Thursday, November 10, 2016

"When A Person's Word Was Sufficient For What Would Be Done"

There was a time, not all that long ago, when written contracts weren't necessary between honorable people. A handshake cemented agreements between vendor and customer. People did what they said - on both ends of the deal.

When we bought a product we expected it to work. When it didn't, our recourse was simple. We simply went back to the person who sold it to us and they took care of it for us. If we broke something because we used it incorrectly, we didn't blame the product or expect it to be replaced.


Consider how far we have come from that. Now, everything needs to be spelled out in writing. We do that to protect ourselves from undue liability and because if it isn't specifically mentioned in the contract, the warranty, or the terms of service it isn't covered.

There are two other aspects of keeping our word that are important also. One is honoring commitments. When we say we'll call back at a certain time or on a certain day, we do it. If we tell people that we will have a proposal ready for them on a certain day at a specific time, we must deliver. This is especially true for remodeling because there are so many people running their businesses in a less reliable manner.


When we honor commitments, people learn to expect it from us. It's called dependable, and people respect dependability. We get to be known for doing what we say or what we promise to do. That helps people have confidence in us.

That leads to the second point, which is helping to establish confidence and trust. As aging-in-place professionals - especially as we are working in people's home - they need to appreciate that we will honor their homes and their persons. They can't be fearful of the renovation process, the people who will be in their homes for the renovations, or for their personal safety.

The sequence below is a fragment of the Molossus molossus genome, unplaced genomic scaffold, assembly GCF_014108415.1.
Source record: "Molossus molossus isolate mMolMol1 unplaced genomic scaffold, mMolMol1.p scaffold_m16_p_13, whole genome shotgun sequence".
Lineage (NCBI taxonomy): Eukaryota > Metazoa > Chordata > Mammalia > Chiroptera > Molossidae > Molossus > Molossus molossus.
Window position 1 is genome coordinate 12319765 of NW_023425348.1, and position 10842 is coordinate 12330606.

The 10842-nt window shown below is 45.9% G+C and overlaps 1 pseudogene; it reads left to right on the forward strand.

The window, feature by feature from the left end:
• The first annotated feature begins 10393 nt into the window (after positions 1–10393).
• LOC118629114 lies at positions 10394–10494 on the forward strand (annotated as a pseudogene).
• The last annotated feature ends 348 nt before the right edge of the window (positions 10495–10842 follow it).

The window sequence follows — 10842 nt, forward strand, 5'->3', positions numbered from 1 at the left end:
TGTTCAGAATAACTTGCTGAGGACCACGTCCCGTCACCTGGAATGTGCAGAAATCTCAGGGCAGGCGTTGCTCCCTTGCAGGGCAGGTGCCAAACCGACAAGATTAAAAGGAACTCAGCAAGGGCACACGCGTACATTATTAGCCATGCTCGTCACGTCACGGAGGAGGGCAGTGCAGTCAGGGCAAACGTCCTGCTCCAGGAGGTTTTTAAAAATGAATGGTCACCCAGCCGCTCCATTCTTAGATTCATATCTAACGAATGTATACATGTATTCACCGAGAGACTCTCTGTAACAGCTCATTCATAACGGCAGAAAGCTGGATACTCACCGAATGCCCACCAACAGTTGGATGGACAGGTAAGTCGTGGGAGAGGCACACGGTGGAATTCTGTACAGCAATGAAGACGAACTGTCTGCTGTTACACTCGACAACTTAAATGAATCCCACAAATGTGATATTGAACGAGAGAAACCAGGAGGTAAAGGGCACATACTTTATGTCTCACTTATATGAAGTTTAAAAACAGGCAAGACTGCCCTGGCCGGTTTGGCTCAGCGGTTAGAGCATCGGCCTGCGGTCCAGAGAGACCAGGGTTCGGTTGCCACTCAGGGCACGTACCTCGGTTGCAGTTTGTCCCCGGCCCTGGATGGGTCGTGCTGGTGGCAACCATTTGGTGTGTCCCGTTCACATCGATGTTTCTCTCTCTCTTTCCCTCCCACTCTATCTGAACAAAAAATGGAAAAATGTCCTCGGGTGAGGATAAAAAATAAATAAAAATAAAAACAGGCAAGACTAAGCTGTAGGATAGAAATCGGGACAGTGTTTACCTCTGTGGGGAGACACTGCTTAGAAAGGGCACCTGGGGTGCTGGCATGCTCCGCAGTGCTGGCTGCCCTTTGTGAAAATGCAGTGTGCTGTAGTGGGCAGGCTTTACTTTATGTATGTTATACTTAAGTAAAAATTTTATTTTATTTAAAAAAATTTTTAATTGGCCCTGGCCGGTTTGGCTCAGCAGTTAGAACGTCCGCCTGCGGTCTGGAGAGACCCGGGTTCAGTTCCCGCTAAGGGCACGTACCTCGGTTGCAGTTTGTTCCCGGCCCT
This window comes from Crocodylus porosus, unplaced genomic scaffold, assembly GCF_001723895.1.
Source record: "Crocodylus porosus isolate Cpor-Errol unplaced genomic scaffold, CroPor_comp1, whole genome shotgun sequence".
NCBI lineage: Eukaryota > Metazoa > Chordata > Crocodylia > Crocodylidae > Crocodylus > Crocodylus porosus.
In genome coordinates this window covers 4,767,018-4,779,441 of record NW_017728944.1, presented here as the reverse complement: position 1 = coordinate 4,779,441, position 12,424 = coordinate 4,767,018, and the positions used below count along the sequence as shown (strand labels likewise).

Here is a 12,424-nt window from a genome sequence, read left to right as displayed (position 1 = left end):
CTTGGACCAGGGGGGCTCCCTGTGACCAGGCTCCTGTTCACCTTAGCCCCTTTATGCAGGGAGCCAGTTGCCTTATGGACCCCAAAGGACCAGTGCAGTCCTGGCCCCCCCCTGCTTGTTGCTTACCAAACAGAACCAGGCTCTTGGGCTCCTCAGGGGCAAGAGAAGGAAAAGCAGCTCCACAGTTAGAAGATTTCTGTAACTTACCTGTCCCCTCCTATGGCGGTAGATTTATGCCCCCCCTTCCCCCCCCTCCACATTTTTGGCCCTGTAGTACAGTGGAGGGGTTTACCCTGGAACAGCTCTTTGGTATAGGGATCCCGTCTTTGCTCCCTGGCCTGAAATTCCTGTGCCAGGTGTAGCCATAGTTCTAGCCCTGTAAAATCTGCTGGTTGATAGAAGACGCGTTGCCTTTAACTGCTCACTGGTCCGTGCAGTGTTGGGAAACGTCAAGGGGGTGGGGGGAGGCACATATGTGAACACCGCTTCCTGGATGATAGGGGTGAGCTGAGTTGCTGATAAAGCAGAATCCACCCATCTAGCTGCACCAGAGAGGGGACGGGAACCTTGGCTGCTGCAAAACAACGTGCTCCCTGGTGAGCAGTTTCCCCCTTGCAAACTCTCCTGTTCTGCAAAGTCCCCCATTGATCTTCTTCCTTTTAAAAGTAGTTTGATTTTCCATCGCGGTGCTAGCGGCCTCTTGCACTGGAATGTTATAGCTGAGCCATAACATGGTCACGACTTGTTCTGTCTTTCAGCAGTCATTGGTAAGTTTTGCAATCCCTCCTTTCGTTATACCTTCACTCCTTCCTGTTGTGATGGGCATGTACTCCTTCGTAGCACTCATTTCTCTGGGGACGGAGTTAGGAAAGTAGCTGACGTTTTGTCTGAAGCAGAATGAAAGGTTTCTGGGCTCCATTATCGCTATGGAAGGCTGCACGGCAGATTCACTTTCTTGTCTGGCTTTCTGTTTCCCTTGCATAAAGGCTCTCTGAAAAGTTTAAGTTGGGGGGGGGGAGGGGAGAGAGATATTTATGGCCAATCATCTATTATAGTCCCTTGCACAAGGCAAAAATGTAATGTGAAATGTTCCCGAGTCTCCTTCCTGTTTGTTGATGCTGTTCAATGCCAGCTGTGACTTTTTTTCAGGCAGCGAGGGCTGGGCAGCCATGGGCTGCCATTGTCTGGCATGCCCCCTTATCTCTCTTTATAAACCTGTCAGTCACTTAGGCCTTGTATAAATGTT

The trust and confidence that we work to create and instill in our clients and potential clients will separate us from others in the marketplace who are less reliable and don't give people the same type of appreciation that they will be fine during the remodeling process.

People have a lot at stake when they undertake a remodeling venture with us. They are allowing strangers into their home. They will have met us and gotten to know us a little bit before the work commences. They won't have met the trade contractors we will be using and will be relying on us to vouch for the character of those strangers who will be in their homes doing the renovation work.

People have valuables in their home - artwork, collectibles, mementos, cash, furnishings, and other personal property. They may have pets also. They certainly have some emotional attachments, memories, and sentiment attached to the rooms as they are before we start demolition. The physical change that occurs - while they agreed to it - may be a radical change from what they had.

They need to trust that what we recommend to them and guide them through is in their best interests.

Keeping our word and doing what we say may be old-fashioned, but it will help people relate to us and earn their trust, confidence, and respect.

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Steve HoffackerCAPS, C.E.A.C., MCSP, MIRM, is a licensed Certified Aging-In-Place Specialist instructor and best-selling author of universal design books. To learn about this and other programs for aging-in-place or universal design, visit stevehoffacker.com or call 561-685-5555.